Thursday, July 20, 2017

Students Participate in Interdisciplinary Training: Policy Roundtables Op-Ed 2

Student Op-Ed #2 

Roundtable Session: “Effects of Minimum Wage Policies on the Health of Workers” featuring Dr. Paul Leigh, an economist from the University of California, Davis, on November 9, 2016.

A few years ago, I had a discussion with an old high school friend who worked as a barista during the day, a restaurant chef in the evening, and a full-time babysitter on the weekends. He did not attend college and was working jobs that paid him a low hourly wage without any health benefits or paid time off. He told me about the economic burdens he faced after his parent’s mutual agreement to separate near the end of high school, the lingering physical disabilities after his mother’s car accident a year after, as well as the responsibility to provide for his three younger siblings. Although his dream after high school was to further his education in college, he felt responsible to place the needs of his family first by providing them with food and shelter. When I asked him how he was doing, he quietly said, “I am doing okay. I wish I didn’t have to work multiple part-time jobs, that I could find one that would hire me full time, provide me with health benefits, and have reasonable hours. I needed to make the money, so I took jobs that would be flexible with my other jobs.”

I wasn’t convinced he was doing okay. His facial expressions were more pensive and reserved compared to the classmate I knew who was outgoing and bright in high school. After our talk many years ago, I often think back about whether work stress and low-wage contributed to any health or health behaviors he experienced.

An interdisciplinary group of researchers, practitioners, and policymakers gathered on November 9th in Seattle, WA for informal discussions on how employment characteristics and working conditions influence health. The group speaker, Dr. Paul Leigh, presented his research on mechanisms explaining how low wages result in poor health or health behaviors. These mechanisms include decreased self-esteem, job satisfaction, insufficient funds, time loss from work, reduced life expectancy, and poor health, all resulting from low wages. Dr. Leigh went on to bring attention to the overwhelming amount of scientific studies providing support to both sides of an argument. Which should we believe? How do studies get traction? What is the power of data? These questions highlight the fact that data isn’t enough to make positive changes anymore. We must appeal to people’s emotions through personal stories and specific examples to make change. We need to appeal to what is morally right, not just what is logistically correct.

Low wages resulting in poor health or health behaviors can affect all occupations.

Researchers in occupational health services research (OHSR) focus on bridging concepts of income inequality and worker health and health behaviors by implementing, evaluating, and disseminating policies that address both individual and population level health needs for all workers. An important part of OHSR is the ability to study the relationships between various social determinants of health and the effect on overall health and health behaviors. The ability to address differences in risk factors such as health insurance coverage, the distance to the nearest medical facility or provider, and the availability of certain medical services act as major economic and social barriers that disproportionately affect individuals who already lack much financial control in their workplace. Conducting research in workers’ compensation systems and reimbursements for work-related injuries and illnesses is an example of work in this field.

UW Center for One Health Research
The One Health at the Human Animal Interface (OHHAI)discipline at the University of Washington is interested in the interaction of animal and human health. Animal workers are employed in various settings such as farms, aquariums, and clinics (veterinarians), among others, and face biological, chemical, physical and mental hazards (including high physical and emotional stress levels) that can be exacerbated by low wages. Low wage positions in this line of work tend to be filled by workers with less education and experience, thus increasing injury potential while working with animals. Animal workers may experience depression and compassion fatigue when animals die, and when coupled with low wages may lead to poor health behaviors as coping mechanisms.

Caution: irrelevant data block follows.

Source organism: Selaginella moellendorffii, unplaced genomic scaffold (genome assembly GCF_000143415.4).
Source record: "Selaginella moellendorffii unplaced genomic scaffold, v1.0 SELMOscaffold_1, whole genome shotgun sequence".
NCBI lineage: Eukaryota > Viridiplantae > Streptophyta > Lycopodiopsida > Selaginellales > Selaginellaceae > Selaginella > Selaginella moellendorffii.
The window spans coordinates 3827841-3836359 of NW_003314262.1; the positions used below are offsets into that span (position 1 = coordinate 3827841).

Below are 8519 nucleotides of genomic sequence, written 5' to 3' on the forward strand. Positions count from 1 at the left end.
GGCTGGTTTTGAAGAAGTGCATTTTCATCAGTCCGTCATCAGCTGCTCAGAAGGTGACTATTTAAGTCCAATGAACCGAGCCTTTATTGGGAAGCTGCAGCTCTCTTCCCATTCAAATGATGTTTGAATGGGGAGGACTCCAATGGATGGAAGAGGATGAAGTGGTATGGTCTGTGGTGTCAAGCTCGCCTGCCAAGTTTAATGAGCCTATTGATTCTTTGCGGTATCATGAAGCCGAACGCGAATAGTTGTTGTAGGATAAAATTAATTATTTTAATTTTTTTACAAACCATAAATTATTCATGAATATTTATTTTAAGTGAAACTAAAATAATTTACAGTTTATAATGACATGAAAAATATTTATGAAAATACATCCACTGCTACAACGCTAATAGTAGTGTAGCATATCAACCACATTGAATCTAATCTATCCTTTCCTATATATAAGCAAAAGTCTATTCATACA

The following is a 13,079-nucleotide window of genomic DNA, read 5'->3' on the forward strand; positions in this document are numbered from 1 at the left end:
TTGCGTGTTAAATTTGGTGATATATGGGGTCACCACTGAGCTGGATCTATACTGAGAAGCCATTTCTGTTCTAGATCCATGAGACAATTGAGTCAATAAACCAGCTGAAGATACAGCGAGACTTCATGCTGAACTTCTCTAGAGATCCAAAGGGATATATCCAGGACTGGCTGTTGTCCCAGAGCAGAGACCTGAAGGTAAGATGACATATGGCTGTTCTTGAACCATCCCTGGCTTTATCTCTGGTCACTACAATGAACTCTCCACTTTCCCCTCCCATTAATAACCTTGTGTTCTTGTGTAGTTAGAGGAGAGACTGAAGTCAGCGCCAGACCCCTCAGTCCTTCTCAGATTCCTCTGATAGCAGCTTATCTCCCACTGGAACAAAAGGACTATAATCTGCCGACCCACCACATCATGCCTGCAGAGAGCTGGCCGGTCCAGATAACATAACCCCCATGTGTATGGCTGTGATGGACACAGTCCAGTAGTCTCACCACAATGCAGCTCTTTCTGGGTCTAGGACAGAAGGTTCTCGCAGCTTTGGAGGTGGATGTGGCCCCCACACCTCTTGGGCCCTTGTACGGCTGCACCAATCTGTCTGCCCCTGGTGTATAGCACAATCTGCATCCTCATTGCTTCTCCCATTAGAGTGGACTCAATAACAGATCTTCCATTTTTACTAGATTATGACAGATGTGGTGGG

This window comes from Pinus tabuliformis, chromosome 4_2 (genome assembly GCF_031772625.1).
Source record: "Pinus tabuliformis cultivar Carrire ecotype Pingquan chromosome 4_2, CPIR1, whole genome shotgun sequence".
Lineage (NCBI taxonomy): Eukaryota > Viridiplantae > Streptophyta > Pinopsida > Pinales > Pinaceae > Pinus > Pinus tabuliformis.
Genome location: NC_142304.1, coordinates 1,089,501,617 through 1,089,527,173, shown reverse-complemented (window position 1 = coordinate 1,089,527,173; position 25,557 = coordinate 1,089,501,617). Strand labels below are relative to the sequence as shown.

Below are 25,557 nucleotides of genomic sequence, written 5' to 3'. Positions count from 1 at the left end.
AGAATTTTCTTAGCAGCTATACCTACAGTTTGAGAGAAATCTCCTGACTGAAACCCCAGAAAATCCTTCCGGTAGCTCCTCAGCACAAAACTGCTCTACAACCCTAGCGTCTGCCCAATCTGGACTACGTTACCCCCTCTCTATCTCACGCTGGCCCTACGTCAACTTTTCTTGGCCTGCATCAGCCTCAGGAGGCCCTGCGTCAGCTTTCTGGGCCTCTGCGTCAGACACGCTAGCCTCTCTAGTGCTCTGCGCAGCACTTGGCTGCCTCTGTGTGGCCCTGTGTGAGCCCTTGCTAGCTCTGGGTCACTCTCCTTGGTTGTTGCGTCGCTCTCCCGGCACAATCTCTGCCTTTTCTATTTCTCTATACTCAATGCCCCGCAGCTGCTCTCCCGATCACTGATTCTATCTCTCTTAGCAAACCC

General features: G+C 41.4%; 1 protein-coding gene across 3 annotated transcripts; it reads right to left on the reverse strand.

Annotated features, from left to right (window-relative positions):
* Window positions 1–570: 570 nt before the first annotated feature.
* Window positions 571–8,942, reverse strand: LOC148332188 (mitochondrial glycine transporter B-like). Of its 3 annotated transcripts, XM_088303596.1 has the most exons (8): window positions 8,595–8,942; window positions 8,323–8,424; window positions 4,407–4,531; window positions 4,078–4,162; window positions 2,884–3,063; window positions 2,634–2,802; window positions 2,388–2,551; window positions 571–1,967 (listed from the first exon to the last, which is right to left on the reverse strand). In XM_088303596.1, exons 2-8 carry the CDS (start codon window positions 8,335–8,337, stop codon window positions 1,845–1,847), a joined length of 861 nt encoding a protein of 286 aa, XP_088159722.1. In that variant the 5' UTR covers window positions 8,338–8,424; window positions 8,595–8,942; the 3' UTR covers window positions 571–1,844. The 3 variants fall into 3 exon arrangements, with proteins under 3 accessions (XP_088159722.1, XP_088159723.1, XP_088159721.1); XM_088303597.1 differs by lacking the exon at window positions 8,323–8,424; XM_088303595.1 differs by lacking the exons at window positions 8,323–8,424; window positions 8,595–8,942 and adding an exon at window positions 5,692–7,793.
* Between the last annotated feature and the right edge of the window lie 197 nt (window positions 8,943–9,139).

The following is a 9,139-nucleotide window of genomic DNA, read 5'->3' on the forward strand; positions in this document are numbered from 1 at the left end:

Occupational health nurses (OHN) play a role in ensuring the safety and health of workers in their jobs. These measures extend from monitoring worker health by conducting blood tests to assess exposure to toxic chemicals, to conducting research on the effects of workplace exposure through the collection of health and hazard data. The focus on low wages as determinants of health helps enrich the field of OHN by extending research beyond the immediate workplace and into the economic conditions that shape it. This enriches the OHN field by furthering the perspective that workplace conditions are social determinants of health.

Conversations about health and low wages have not been sufficiently addressed in Seattle. Dr. Leigh’s presentation and the discussion it sparked with members of the broader community, including union organizers, city officials, business representatives, and academia, marks the emergence of a new approach towards discussing and addressing occupational health issues.

Students Participate in Interdisciplinary Training: Policy Roundtables Op-Ed 1

During the 2016-2017 academic year, NWCOHS trainees participated in “Work & Health” policy roundtables organized through a collaboration between the West Coast Poverty Center, the Harry Bridges Centerfor Labor Studies, Center for the Study of Health in Public Policy, and the Northwest Center for Occupational Health & Safety.  These policy roundtables convened researchers, practitioners, and policymakers for informal discussions on how work, working conditions, and employment characteristics influence health, as well as the connections between health, productivity, and economic sustainability. The goals of these roundtables were to stimulate broad thinking and to create networks between academic and community leaders with interests in these arenas.  Three policy roundtables were conducted.

NWCOHS trainees were assigned to interdisciplinary teams (comprised of trainees representing programs in Construction Management Occupational Safety & Health, Industrial Hygiene (Exposure Sciences), Occupational Health at the Human Animal Interface, Occupational Health Nursing, Occupational Health Services Research, and Occupational Medicine) and wrote op-eds about the policy roundtable they attended. We will be sharing the op-eds in a series of posts! (author names have been removed for confidentiality).